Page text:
Commonwealth countries raise fears about economic 'shock' of Brexit
Commonwealth countries have raised fears about the economic "shock" of Brexit, with particular concerns it could damage their thriving exports market into Britain.
Research by the Commonwealth Secretariat found the UK was the fourth largest market for Commonwealth exports, accounting for more than 10% of produce from some countries.
The impact on tourism, foreign aid and investment was also among the concerns of the 53 Commonwealth countries, which used to form the British Empire.
Patricia Scotland, secretary-general of the London-based group, said: "The Commonwealth is 53 countries and the challenge of Brexit faces all of them.
"Member states warned of the possible knock-on effect on key industries in the Commonwealth before the vote.
"The task for us now is to help the Commonwealth move from shock to solutions.
"Today we're publishing an analysis of the possible economic implications on specific Commonwealth countries.
"But it also begins to explore the opportunities that can result from Brexit, if countries have the right support."
Baroness Scotland added there was great potential for new trade deals after Brexit between Britain and the Commonwealth, fuelled by historic ties in trade, law and language.
Commonwealth members were providing eight of the UK's top 10 imported products, the report found.
The power to negotiate new and improved trade deals with other countries beyond the EU was a key argument put forward by those who campaigned for Leave in this summer's referendum.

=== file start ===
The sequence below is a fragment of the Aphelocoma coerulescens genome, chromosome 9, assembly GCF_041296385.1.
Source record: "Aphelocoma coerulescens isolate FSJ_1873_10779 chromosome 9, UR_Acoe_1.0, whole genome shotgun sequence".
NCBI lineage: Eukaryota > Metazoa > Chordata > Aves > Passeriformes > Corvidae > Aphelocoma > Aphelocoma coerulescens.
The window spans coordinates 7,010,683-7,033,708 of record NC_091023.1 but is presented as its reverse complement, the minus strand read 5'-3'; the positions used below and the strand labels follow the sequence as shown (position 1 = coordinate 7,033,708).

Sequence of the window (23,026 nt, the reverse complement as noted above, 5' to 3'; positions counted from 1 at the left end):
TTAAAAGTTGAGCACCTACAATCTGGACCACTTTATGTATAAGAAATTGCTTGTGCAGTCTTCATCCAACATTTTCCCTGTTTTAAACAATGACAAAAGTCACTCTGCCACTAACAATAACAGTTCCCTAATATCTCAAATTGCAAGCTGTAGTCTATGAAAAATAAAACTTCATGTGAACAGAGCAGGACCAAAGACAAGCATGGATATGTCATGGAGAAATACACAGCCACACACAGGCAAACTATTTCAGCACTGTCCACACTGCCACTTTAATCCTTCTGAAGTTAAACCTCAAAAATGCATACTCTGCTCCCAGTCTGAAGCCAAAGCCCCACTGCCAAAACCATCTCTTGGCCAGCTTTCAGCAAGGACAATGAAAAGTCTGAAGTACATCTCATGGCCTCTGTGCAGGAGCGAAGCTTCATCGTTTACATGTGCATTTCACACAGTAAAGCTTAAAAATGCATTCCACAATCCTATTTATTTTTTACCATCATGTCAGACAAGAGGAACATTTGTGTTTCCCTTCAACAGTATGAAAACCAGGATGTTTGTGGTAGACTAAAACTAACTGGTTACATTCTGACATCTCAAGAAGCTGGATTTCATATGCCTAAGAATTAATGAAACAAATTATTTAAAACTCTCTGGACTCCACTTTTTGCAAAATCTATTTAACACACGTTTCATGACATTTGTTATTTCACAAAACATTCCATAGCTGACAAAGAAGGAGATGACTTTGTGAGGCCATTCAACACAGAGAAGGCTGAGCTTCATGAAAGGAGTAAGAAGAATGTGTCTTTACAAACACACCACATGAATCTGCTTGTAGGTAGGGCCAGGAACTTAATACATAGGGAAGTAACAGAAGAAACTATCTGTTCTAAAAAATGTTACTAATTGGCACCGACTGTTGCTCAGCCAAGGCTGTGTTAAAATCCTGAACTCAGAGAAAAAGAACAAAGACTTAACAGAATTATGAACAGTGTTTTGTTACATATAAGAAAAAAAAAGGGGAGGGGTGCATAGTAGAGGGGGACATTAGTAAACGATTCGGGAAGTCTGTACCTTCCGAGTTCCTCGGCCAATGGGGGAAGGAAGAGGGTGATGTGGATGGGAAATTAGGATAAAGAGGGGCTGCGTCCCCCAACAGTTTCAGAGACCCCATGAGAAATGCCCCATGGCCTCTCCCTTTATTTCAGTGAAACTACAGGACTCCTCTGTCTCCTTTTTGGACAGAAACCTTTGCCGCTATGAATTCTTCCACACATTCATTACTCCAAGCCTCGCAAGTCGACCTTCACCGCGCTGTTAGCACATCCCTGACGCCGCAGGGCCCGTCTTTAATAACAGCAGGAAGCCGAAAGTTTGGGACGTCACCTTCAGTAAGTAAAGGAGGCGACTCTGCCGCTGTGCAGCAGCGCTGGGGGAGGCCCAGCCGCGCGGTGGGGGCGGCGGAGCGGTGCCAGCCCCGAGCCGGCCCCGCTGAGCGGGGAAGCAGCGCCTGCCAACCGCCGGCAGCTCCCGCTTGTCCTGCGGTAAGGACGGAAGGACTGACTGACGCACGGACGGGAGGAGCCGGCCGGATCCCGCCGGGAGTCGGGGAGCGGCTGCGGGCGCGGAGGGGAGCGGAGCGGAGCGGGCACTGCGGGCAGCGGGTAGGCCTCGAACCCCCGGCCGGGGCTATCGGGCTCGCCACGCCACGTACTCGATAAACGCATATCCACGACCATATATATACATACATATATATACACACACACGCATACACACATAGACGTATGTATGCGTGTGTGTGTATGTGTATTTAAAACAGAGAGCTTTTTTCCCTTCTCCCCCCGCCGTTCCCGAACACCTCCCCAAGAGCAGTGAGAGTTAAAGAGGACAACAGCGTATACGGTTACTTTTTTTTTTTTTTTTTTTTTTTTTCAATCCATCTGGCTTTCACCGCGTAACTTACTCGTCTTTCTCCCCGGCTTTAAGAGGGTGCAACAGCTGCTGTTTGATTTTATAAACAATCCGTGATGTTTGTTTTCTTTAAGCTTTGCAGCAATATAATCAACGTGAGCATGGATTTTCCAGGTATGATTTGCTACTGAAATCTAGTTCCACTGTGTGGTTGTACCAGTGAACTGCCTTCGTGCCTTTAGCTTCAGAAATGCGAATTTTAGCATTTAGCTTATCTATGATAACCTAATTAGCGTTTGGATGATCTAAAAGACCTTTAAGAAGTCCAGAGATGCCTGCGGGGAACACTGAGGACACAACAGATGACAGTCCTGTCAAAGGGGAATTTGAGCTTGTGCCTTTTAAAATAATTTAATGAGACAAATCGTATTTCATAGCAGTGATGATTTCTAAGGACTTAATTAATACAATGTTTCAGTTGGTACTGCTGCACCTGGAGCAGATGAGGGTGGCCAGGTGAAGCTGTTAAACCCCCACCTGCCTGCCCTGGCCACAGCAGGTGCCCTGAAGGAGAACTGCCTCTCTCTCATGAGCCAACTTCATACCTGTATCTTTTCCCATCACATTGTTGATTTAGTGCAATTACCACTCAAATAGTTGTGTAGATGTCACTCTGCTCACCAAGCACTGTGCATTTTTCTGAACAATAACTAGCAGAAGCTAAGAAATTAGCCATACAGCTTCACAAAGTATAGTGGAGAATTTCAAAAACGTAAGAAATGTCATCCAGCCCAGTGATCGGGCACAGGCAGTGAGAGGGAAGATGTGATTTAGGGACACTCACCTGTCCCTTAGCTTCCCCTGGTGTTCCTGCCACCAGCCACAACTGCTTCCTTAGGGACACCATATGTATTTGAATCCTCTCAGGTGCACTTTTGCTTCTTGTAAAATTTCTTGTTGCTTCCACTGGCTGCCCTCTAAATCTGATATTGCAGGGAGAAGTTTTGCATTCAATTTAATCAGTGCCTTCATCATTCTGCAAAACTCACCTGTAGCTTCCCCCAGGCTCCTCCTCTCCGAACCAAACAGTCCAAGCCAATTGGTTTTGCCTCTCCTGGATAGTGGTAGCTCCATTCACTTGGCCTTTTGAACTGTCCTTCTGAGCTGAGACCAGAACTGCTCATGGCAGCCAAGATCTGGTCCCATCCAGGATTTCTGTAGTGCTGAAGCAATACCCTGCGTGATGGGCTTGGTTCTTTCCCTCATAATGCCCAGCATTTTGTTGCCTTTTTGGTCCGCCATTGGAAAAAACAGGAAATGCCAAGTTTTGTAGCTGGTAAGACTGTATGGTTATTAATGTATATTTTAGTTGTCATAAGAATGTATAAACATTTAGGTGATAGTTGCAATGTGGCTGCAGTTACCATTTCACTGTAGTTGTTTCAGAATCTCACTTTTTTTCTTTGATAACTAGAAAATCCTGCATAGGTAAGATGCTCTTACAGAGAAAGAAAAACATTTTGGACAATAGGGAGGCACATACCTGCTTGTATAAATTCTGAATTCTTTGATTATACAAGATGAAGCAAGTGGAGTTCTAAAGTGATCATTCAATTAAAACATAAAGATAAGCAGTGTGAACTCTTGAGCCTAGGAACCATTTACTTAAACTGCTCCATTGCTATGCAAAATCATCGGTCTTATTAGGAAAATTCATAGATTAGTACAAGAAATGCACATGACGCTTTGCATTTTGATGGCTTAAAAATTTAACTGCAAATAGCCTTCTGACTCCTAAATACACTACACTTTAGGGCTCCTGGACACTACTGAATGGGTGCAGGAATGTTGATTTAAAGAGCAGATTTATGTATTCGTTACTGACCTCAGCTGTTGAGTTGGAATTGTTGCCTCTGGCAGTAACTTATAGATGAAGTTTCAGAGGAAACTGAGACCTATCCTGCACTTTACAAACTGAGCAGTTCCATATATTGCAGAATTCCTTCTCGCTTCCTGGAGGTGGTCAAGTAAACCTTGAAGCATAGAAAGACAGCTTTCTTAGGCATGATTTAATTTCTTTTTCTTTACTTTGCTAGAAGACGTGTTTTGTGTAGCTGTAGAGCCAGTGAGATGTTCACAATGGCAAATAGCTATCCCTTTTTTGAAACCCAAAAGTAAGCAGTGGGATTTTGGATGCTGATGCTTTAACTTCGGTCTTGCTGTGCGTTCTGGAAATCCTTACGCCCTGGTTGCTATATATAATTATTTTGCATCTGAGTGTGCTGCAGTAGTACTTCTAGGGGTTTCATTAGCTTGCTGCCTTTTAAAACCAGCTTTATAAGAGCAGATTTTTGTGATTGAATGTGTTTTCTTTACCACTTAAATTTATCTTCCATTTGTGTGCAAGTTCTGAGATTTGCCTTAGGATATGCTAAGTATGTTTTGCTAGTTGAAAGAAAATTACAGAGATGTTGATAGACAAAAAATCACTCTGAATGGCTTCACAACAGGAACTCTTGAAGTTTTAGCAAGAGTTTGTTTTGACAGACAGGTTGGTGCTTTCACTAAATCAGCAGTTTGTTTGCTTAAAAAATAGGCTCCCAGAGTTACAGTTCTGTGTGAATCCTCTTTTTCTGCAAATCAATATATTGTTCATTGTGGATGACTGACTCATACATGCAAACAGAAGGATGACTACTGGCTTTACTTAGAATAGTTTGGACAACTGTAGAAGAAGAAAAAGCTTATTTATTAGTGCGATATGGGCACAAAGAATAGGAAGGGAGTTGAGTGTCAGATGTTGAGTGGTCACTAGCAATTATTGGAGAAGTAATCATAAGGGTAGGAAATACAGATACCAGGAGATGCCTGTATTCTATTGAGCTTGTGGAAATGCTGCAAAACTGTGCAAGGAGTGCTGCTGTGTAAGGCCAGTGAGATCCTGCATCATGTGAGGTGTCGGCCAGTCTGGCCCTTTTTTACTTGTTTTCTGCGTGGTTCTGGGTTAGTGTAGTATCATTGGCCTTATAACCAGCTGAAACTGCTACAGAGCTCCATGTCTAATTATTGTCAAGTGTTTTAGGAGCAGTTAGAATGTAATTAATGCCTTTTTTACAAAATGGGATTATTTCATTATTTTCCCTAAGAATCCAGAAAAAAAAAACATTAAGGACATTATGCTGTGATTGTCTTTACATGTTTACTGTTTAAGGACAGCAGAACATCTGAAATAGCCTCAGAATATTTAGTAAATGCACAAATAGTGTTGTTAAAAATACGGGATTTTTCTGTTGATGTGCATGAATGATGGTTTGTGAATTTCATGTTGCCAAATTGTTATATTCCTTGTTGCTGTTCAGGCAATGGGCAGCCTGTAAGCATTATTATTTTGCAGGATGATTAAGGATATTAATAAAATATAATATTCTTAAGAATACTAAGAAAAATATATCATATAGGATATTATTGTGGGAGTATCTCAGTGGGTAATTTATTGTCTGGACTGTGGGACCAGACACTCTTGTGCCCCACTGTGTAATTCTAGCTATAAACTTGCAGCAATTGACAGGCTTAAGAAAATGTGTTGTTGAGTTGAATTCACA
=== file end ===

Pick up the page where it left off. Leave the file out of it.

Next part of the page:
But the Commonwealth Secretariat's report laid out the stark challenge potentially posed by Brexit to other countries in the Commonwealth.
Botswana, Belize, Seychelles, Mauritius and Bangladesh all send more than 10% of their exports to Britain.
For Botswana, some 54.5% of its exports are sold to the UK.
But Britain's ability to buy in goods has been hit by the collapse of sterling, which recorded a 31-year low against the dollar on Tuesday.
This collapse in the value of the pound was also driving concern about a possible downturn in British tourists visiting the Commonwealth.
Around 60% of Commonwealth countries were small states, and for most of these the UK was in the top three countries from which tourists came, the report said.
A further risk was the impact that a falling pound might have on the flow of remittances from Commonwealth citizens living in Britain back to their home countries.
Migrants in the UK sent 12 billion US dollars home to other Commonwealth countries in 2012, the report said.
Commonwealth finance ministers have gathered in Washington on Tuesday and Wednesday, where Brexit will be discussed as a "key concern".